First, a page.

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What are some saving tips for grad school?

I will be applying in about five months and then have about another year until grad school. I have been budgeting my money and setting money aside but what are other things I could be doing to reduce the amount of loans I am going to be taking out? #gradschool #tuitionisexpensive #savingtips #student-loans

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Jenn’s Answer

First, see if you can find some scholarships to lower the amount you'll have to pay. If you google "scholarships for graduate school," you should find some good websites.

Second, if you're not already cutting back on spending in ways you expect to do while in grad school, try that out and make sure it's sustainable for you. For example, if you have a goal to cook dinner every night at home in grad school, but aren't currently doing it, learn a few more recipes now, get more comfortable in the kitchen, see if you want to invest in tools like an Instant Pot or a new knife to make it easier, and test out things like cooking several meals at once rather than cooking every night to see if you prefer that routine.

Also, can you negotiate down any of your bills, such as car insurance or cable? Give the companies a call - you'd be surprised what you might be able to negotiate.

You might also look into apps that help you save, like Digit or Acorn, by automatically transferring small amounts of money into your savings. The theory is you won't really feel those small transfers and so the money will be unavailable for you to spend without you considering spending it in the first place.

If you don't already, try to reduce your spending on groceries via simple adjustments like signing up for a store loyalty card, shopping sales, and clipping any digital coupons your store offers. Many stores also have student discounts, so definitely take advantage of that where applicable. If you're buying online, I like ebates.com - it gives you a percentage back in the form of a check every quarter, and in your situation, I'd deposit that check straight into savings.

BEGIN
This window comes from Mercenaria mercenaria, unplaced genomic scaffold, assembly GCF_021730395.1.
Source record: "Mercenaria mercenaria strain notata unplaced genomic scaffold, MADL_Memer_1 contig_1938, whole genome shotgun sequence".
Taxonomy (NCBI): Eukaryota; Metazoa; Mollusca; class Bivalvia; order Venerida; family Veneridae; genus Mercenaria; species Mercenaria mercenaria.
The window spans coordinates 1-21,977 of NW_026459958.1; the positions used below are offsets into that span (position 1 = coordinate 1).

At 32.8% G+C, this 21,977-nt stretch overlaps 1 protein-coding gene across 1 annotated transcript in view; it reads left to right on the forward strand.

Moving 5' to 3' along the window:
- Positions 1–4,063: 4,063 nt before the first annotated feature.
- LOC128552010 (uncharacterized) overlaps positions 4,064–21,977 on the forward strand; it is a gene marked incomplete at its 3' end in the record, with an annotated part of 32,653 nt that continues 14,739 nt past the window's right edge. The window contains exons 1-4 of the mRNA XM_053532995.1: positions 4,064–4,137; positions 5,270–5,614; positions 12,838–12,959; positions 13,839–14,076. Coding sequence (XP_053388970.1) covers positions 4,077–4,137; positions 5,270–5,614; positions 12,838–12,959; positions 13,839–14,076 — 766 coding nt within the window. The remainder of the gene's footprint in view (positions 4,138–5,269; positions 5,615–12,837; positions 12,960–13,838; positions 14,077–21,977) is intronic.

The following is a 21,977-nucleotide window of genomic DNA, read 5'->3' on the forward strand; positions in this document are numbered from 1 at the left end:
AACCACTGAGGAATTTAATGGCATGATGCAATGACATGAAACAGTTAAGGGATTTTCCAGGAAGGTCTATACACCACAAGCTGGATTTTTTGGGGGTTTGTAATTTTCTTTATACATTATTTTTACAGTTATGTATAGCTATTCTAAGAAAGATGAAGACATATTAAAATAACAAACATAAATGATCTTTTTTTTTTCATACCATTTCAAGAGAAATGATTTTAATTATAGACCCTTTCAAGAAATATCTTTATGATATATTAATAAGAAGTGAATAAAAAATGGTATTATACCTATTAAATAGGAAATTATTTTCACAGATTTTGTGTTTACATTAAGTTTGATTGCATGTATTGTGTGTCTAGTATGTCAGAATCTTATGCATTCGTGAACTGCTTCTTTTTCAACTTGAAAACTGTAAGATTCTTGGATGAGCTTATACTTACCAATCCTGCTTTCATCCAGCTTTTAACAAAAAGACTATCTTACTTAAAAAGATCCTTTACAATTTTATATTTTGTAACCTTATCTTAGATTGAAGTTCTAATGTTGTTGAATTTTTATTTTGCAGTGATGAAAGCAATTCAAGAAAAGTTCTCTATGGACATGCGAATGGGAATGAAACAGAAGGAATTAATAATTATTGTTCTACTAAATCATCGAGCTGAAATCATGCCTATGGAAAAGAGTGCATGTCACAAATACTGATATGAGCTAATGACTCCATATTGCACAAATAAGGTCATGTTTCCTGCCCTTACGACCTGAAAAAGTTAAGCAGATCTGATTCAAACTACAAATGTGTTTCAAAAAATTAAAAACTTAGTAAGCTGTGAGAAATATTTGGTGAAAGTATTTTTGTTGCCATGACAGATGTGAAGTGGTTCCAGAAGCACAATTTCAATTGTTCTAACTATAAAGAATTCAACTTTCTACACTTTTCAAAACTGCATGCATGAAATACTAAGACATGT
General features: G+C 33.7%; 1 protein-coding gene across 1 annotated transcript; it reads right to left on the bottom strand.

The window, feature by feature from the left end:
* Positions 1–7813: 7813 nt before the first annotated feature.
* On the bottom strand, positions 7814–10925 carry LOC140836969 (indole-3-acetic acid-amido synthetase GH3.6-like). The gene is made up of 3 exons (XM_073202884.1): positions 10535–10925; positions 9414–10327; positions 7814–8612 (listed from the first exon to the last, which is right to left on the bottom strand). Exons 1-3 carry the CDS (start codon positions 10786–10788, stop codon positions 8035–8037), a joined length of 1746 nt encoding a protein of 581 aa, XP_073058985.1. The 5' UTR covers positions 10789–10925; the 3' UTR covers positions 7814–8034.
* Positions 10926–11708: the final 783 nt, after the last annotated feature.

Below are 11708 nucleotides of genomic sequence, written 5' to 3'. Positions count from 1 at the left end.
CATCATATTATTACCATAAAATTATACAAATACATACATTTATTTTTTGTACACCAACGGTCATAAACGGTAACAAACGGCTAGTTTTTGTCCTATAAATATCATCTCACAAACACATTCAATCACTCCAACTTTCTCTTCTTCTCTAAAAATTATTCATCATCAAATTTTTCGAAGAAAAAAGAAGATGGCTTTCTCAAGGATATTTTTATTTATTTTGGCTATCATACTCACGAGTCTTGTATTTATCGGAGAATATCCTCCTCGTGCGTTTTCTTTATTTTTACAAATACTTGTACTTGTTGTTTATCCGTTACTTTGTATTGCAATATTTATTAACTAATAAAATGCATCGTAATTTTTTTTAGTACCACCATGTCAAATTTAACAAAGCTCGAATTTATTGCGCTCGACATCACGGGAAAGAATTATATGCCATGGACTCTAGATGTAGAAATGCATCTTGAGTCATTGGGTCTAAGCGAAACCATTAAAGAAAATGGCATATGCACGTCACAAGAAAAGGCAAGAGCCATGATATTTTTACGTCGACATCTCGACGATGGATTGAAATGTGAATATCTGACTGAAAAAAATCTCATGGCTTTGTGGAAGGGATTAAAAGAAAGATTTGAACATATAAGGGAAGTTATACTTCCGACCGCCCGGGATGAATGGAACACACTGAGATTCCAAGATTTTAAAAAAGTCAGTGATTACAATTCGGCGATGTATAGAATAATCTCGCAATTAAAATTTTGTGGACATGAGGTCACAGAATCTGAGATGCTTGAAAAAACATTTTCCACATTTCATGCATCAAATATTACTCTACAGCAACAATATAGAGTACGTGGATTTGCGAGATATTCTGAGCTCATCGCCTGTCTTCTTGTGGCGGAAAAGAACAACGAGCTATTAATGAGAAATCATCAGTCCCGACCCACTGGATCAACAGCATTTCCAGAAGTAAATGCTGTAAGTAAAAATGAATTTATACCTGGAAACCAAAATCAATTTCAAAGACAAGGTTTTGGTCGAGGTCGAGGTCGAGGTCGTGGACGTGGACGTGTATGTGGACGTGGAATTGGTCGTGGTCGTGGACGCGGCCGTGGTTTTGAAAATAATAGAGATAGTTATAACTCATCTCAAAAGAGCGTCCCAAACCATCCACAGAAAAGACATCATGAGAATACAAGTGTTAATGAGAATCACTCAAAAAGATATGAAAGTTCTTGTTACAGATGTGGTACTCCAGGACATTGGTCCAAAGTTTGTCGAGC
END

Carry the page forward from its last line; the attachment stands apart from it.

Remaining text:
You can also clean out your house/apartment and sell items on eBay, Craigslist, your local consignment store, etc. - you may not make a ton, but every little bit helps, and it'll also save you hassle if you have to move for school.


You don't have to do all of these things - I'd start with the first two and then add in any of the others that resonate with you. Good luck!

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Ken’s Answer

I sounds like you want to go right into grad school after you finish your undergraduate studies.

If at all possible and depending on your field, an out-of-the-box strategy is to try and find a job with a company in that field that will pay for it.
Some companies will pay up to a certain amount per year.

I did this and although it took me 8 years to finish, I achieved a maters degree while earning a salary and it only cost me a parking pass to commute.

Again, it all depends on your situation if this is even an option.
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Jonathan’s Answer

There are definitely several savings tips for grad school. I would suggest any or all of the following:
1) Apply for as many scholarships as you can. There's a lot out there online, apply for all that you think you qualify for.
2) If you have a part-time job while in undergrad, that's a great source for grad school savings.
3) Create a savings goal and work hard to achieve your target. You don't have to put large amounts of money away, start small. Even if it's only $5 a day, it will add up over time. In short, work it into your monthly budget and commit to putting at least something away.
4) Work while in grad school, or consider not starting grad school until you have the money to cover your classes, or take classes over a longer period of time versus a full-time schedule so you can pay as you go.
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